Usability Testing, Behavioral Finance, iMotions Platform (Facial Expression Analysis, Electrodermal Activity/Galvanic Skin Response)
The goal of this case study is to share some best practices around measuring emotional engagement using the iMotions software platform. This case study is based on a user experience evaluation of an online tool called “Payback” (www.TimeForPayback.com) - an online game designed to educate students about the realities and consequences of the financial decisions they make in college (see Figures 1 and 2).
What We Did:
We scheduled 60-minute interviews with 10 participants over four days, and during this time participants played two rounds of the personal finance game “Payback”. We gathered eye tracking and facial expressions (see Figure 3) via iMotions as well as Galvanic Skin Response (GSR) via a connected Shimmer device (see Figure 4). We also had participants self-report their emotions at set points during the game using the Self-Assessment Manikin Scale (SAM) (see Figure 5).
We made several adjustments to our study design to ensure accurate data collection:
- We had the participants play the game twice to mitigate variability in the learning process as participants learned from the game’s feedback.
- We adjusted our normal moderation style to make sure participants were not be speaking while biometric measurement was being taken.
- We paused our emotions tracking at set points of the game to ask participants to self-report their emotions based on the SAM scale.
What We Found:
Our quantitative analysis found that collected GSR data loosely correlated with the SAM data (see figure 6 and 7), however, we found inconsistencies with our qualitative findings. Though participants self-reported they were happier, less excited, and more in control in Game 2, this feedback was not always consistent either the SAM or the iMotions data.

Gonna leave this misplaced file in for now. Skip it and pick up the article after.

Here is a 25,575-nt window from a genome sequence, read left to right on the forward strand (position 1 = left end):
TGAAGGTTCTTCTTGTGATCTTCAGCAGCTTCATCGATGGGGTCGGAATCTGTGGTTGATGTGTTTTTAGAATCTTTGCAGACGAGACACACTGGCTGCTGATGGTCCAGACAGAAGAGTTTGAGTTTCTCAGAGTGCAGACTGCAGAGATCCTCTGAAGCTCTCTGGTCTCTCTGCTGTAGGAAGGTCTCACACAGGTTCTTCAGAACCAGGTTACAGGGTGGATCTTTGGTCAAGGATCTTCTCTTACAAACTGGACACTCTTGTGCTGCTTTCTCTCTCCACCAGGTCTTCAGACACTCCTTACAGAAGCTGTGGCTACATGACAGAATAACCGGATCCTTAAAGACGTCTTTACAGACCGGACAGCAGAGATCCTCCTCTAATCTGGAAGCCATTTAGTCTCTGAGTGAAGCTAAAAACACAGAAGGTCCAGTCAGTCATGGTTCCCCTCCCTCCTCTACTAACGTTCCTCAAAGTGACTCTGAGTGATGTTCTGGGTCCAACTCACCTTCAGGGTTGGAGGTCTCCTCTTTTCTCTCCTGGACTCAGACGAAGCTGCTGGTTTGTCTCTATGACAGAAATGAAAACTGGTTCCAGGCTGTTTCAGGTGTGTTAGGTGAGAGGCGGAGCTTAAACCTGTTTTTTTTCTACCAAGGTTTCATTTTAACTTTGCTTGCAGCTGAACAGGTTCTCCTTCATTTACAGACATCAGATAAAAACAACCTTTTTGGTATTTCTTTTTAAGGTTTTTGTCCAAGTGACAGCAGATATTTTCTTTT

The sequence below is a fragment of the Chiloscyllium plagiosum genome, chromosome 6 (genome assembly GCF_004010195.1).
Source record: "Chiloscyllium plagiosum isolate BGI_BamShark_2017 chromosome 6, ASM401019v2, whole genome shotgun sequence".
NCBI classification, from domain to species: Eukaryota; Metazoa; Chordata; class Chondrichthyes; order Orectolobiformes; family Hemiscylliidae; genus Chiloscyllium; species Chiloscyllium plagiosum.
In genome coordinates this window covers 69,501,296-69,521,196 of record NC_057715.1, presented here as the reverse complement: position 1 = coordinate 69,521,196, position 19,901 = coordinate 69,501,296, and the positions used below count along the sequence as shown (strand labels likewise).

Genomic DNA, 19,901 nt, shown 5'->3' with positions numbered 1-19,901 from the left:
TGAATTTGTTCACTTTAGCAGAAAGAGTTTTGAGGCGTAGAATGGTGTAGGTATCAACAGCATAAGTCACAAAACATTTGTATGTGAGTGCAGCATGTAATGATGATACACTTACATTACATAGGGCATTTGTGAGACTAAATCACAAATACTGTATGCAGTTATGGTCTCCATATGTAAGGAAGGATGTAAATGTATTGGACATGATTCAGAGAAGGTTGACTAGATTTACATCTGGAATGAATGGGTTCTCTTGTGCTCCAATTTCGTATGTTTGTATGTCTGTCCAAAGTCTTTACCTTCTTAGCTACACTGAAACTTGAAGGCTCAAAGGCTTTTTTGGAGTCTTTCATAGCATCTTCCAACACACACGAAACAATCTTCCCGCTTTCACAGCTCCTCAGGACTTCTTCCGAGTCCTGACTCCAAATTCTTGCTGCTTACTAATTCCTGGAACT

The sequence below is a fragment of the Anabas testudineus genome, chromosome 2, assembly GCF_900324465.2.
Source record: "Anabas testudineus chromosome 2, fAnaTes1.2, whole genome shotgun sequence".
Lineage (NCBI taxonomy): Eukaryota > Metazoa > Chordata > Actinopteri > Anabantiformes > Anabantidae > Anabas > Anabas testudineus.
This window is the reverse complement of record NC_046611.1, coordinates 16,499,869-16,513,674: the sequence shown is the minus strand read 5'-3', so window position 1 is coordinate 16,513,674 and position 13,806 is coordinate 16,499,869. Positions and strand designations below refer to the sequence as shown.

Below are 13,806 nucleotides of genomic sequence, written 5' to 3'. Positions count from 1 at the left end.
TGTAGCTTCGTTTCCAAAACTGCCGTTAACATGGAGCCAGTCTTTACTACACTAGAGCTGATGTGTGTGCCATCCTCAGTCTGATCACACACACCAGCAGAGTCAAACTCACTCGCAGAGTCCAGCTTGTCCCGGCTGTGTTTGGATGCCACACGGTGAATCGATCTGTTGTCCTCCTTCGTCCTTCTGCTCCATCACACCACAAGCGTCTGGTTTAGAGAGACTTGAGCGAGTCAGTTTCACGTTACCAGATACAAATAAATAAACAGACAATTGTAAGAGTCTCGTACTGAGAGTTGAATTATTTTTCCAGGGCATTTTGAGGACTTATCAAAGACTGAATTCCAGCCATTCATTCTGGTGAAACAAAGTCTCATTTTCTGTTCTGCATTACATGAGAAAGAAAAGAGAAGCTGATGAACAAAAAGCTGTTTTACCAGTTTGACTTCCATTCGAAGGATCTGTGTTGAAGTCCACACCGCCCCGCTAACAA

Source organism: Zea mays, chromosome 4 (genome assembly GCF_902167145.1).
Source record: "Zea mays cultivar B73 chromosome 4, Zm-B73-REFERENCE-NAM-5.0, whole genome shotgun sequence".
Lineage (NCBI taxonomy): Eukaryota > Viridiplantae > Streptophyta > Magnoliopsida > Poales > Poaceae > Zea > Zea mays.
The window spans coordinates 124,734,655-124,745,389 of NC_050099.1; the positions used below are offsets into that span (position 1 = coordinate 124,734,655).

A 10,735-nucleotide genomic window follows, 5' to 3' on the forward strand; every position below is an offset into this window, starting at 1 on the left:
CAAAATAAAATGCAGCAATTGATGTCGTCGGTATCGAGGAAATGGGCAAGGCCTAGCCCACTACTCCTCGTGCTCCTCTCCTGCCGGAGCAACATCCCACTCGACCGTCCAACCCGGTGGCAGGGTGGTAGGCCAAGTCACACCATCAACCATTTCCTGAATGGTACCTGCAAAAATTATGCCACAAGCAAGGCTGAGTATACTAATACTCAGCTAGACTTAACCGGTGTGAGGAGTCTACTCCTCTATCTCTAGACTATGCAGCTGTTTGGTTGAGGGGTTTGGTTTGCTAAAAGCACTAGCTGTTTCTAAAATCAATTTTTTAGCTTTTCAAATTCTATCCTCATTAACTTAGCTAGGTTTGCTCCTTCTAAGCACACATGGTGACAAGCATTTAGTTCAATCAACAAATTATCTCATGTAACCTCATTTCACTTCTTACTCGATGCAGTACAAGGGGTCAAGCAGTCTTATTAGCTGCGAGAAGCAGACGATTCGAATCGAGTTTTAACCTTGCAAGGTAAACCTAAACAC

The results are consistent with previous research that says emotions are difficult to measure even across people in a single situation (Barrett et al., 2019). In our data analysis, we found that there was not great consistency between what a participant said, what they reported, and what iMotions measured. Specifically, we found that:
- Participants showed more arousal in higher peaks/min as measured by GSR in Game 2. A t-test showed that this difference was significant.
- Participants reported a difference in happiness (valence) between Game 1 and Game 2. A t-test showed that this difference was significant.
- Outside of GSR, there is no statistically significant difference in recorded emotions between Game 1 and Game 2.
- Participants self-reported they were happier, less excited, and more in control in Game 2.
What Would We Do Different?
Of particular value from this study was the findings related to changes needed to be made for future iMotions studies:
- The design of the study should not include variability in the user flow. Tasks given should be as consistent as possible between users.
- The design of the study should limit verbal interaction between the participant and the moderator while facial expression data is being collected.